Maandblad Voor Accountancy en Bedrijfseconomie 85(11): 573-582, doi: 10.5117/mab.85.12871
Good Value from Shared Values: A fraud and risk perspective
expand article infoJosé R Hernandez
Open Access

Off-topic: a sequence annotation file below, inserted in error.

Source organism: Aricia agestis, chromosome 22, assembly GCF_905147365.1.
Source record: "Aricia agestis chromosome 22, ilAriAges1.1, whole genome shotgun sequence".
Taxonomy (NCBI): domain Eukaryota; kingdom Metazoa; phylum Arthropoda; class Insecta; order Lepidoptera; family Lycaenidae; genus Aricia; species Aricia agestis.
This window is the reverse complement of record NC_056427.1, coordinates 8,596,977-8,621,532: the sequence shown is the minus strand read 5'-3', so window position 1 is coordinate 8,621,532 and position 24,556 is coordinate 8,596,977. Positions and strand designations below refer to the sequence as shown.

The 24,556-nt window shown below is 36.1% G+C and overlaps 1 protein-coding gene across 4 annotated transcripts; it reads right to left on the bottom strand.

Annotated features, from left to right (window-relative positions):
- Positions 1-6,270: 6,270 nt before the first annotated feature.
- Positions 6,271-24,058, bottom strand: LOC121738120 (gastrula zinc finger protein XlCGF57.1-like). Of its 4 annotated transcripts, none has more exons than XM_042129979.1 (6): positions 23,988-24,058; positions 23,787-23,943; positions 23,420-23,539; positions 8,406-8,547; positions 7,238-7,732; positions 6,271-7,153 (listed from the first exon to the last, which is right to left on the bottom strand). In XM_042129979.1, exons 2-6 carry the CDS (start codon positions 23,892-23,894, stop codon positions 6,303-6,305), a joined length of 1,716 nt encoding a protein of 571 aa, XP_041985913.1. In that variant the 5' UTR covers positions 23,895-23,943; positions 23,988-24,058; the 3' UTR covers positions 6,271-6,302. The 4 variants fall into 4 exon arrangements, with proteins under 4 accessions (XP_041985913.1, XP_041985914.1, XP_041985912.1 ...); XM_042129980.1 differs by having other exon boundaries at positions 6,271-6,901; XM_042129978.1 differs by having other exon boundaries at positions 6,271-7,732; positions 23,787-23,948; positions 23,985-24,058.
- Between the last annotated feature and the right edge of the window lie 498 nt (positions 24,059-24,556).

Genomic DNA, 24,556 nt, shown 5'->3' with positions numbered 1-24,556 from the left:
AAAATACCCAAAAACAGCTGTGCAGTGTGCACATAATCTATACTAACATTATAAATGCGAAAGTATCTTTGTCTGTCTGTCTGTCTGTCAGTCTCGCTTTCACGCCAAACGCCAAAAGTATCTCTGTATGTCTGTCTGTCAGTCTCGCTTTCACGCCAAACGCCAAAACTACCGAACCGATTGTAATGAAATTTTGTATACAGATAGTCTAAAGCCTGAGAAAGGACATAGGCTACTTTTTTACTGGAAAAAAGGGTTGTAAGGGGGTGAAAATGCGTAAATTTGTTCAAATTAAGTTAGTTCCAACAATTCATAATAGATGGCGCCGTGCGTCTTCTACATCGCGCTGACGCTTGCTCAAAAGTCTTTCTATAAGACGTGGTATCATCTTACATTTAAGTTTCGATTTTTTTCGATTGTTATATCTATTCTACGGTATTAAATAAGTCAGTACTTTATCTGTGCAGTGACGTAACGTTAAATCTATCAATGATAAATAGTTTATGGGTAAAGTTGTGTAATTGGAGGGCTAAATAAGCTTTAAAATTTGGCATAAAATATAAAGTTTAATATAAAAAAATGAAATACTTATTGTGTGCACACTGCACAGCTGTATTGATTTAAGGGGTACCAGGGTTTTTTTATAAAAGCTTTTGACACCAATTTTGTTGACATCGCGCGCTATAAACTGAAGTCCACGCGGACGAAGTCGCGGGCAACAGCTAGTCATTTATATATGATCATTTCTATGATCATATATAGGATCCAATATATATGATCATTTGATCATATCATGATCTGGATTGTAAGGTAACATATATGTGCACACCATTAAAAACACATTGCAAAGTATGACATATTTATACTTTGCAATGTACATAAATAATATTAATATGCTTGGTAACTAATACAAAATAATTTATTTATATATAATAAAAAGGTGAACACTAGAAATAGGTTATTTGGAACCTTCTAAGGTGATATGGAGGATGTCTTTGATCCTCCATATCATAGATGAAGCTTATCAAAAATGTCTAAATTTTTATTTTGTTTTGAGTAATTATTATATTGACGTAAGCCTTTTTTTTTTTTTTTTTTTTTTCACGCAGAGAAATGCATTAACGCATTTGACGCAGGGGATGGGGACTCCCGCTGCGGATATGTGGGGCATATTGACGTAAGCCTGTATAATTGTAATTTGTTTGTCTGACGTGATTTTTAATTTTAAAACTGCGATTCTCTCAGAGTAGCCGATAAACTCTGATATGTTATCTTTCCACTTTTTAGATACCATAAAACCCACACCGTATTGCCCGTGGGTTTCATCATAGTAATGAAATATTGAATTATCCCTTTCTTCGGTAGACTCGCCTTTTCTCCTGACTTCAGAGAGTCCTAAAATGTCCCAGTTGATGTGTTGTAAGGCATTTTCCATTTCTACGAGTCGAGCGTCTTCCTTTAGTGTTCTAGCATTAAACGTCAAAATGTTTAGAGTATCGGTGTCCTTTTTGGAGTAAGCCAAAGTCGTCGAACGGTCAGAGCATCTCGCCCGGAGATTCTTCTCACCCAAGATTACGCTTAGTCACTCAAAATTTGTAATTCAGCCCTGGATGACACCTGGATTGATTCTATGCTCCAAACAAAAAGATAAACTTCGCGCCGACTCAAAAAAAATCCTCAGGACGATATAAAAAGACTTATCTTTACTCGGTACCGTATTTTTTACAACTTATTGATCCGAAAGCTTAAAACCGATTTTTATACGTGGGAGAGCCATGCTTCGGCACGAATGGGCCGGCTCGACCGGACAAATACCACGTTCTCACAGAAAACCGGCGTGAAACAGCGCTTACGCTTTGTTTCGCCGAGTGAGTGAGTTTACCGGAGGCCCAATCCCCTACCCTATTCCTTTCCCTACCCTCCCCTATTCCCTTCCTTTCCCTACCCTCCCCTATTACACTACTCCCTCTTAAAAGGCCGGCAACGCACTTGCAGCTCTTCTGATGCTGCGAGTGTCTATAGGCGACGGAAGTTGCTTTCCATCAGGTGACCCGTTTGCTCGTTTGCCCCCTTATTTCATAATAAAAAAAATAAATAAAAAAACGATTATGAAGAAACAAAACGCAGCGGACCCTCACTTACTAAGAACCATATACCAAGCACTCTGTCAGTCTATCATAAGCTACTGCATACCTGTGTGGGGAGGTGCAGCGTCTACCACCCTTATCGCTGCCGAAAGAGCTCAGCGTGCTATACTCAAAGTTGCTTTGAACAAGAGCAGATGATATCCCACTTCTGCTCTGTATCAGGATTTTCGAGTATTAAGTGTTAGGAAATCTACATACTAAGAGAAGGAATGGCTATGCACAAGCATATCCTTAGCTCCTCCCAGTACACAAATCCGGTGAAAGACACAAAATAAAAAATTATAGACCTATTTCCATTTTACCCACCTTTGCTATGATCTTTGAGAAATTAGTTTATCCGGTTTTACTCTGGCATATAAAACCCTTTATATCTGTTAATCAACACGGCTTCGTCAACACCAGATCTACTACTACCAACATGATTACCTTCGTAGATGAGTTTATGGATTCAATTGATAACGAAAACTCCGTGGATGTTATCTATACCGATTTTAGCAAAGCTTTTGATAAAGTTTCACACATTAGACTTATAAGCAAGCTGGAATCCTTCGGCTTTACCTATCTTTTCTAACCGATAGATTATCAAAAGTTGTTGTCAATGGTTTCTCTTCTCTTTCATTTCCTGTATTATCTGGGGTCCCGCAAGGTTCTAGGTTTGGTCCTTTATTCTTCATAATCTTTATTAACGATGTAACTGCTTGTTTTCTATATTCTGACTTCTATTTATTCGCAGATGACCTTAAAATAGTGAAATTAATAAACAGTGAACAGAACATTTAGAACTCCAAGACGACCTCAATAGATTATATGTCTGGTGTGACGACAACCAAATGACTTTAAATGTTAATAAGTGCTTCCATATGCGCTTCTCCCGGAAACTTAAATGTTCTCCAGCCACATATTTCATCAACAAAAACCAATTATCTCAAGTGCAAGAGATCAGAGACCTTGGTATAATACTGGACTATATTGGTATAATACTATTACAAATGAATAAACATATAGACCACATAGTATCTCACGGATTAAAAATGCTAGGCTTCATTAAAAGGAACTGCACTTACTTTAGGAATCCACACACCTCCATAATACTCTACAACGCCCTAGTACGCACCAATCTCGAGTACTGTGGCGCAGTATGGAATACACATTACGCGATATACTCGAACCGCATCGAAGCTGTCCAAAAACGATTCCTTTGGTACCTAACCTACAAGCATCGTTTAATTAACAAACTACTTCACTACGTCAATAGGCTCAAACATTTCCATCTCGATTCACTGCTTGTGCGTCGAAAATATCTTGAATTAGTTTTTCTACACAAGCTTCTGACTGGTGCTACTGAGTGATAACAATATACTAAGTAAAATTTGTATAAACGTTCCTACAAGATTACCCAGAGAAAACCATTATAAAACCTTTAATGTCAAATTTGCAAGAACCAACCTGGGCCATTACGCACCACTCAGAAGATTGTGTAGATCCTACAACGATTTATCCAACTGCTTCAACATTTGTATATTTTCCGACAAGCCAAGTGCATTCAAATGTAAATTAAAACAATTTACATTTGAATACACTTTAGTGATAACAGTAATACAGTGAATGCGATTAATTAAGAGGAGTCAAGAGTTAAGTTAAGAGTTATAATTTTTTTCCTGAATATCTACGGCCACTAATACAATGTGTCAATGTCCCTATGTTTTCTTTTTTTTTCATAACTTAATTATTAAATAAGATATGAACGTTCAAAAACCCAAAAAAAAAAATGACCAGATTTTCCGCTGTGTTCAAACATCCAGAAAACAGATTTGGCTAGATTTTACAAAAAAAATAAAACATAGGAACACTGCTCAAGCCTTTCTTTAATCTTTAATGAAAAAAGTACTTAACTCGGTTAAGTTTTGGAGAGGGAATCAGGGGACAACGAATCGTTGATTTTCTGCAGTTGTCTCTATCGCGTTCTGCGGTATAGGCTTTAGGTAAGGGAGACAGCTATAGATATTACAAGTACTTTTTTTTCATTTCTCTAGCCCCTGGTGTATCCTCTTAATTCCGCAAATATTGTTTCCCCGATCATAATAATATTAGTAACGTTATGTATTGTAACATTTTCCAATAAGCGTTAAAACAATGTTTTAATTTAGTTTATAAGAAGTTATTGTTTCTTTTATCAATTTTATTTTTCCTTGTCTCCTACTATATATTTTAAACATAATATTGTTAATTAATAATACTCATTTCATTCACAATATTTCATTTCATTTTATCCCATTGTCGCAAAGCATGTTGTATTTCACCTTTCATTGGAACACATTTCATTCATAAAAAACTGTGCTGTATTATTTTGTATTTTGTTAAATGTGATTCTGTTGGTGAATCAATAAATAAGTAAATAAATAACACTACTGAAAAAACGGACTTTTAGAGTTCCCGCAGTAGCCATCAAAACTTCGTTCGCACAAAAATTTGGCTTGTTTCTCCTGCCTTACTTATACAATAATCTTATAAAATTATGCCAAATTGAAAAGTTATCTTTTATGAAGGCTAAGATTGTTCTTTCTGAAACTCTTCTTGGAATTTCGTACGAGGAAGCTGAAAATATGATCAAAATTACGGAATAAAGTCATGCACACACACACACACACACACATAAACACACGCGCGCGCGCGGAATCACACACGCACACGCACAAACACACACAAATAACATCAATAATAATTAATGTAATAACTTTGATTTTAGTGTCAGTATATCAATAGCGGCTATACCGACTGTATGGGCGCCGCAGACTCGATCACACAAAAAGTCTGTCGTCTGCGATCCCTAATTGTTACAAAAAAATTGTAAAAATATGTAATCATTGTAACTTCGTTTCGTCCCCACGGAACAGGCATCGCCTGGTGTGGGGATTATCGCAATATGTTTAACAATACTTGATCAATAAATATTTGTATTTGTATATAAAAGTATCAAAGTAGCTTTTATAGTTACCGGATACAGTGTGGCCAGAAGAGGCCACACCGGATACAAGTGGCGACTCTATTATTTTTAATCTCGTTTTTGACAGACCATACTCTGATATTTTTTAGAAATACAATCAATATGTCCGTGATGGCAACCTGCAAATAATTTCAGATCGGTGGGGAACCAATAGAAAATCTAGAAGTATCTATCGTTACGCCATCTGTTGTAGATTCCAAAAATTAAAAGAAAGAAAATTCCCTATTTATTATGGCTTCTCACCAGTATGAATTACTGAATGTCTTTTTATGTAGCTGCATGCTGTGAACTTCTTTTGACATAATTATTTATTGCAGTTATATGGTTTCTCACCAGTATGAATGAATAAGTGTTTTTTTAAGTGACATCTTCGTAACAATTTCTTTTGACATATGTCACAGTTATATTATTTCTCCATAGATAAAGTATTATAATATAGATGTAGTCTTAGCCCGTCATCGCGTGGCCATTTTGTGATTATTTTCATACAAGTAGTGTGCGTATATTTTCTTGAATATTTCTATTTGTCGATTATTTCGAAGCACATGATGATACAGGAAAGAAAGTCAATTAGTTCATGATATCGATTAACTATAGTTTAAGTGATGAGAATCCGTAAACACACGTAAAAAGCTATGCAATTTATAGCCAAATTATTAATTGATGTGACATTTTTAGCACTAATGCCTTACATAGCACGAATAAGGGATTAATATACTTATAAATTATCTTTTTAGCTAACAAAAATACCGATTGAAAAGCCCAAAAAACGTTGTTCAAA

Corporate scandals in the last decade have led to renewed focus by auditors and regulators on fraud, risk assessments, and governance reforms. Hernandez (2007) documents auditor perceived associations between risk indications or concerns on dimensions of management ethics and compensation, performance, governance and fraud across auditor risk assessments performed during the continuance stage of an audit at a ‘Big Four’ firm (from 2002 to 2004). Running three separate sets of ordinal regressions, this study notes that assessed risk of fraud, perceived corporate performance risks, and corporate governance risks are independently associated with each other, as well as positively affected by management ethics and integrity concerns perceived by auditors and the pressure and balance of financial and non-financial goal-setting targets in management compensation contracts. This suggests that managers and entities focused by ethics, values, and sustainable goals (lower integrity concerns, less profits pressure) may present themselves with lower audit risk and benefit investors, reducing contracting and agency risks, which may be by simultaneously associated with fraud, governance, and overall entity performance risks. I extend this result into a theoretical model where the entity and its customers, suppliers, regulators, and other stakeholders (‘Five Forces’) share corporate values, lowering audit (and entity contracting) risks, resulting in higher entity value